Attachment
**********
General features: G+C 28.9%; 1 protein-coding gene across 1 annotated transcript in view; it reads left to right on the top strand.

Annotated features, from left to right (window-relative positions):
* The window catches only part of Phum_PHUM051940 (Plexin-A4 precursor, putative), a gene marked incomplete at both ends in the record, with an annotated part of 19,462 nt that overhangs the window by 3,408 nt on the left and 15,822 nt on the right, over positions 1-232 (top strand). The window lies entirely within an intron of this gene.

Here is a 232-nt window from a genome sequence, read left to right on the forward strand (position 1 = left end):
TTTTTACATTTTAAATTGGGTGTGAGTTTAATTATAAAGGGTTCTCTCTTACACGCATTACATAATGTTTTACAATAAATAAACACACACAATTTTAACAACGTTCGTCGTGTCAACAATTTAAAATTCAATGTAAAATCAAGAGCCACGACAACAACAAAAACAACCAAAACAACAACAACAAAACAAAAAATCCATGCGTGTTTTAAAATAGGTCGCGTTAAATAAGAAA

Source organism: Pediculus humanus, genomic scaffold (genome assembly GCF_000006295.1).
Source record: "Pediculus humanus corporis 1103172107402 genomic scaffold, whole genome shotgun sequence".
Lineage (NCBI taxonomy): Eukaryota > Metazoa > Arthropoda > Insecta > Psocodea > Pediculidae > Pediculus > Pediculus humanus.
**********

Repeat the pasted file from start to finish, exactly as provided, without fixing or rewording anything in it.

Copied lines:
General features: G+C 28.9%; 1 protein-coding gene across 1 annotated transcript in view; it reads left to right on the top strand.

Annotated features, from left to right (window-relative positions):
* The window catches only part of Phum_PHUM051940 (Plexin-A4 precursor, putative), a gene marked incomplete at both ends in the record, with an annotated part of 19,462 nt that overhangs the window by 3,408 nt on the left and 15,822 nt on the right, over positions 1-232 (top strand). The window lies entirely within an intron of this gene.

Here is a 232-nt window from a genome sequence, read left to right on the forward strand (position 1 = left end):
TTTTTACATTTTAAATTGGGTGTGAGTTTAATTATAAAGGGTTCTCTCTTACACGCATTACATAATGTTTTACAATAAATAAACACACACAATTTTAACAACGTTCGTCGTGTCAACAATTTAAAATTCAATGTAAAATCAAGAGCCACGACAACAACAAAAACAACCAAAACAACAACAACAAAACAAAAAATCCATGCGTGTTTTAAAATAGGTCGCGTTAAATAAGAAA

Source organism: Pediculus humanus, genomic scaffold (genome assembly GCF_000006295.1).
Source record: "Pediculus humanus corporis 1103172107402 genomic scaffold, whole genome shotgun sequence".
Lineage (NCBI taxonomy): Eukaryota > Metazoa > Arthropoda > Insecta > Psocodea > Pediculidae > Pediculus > Pediculus humanus.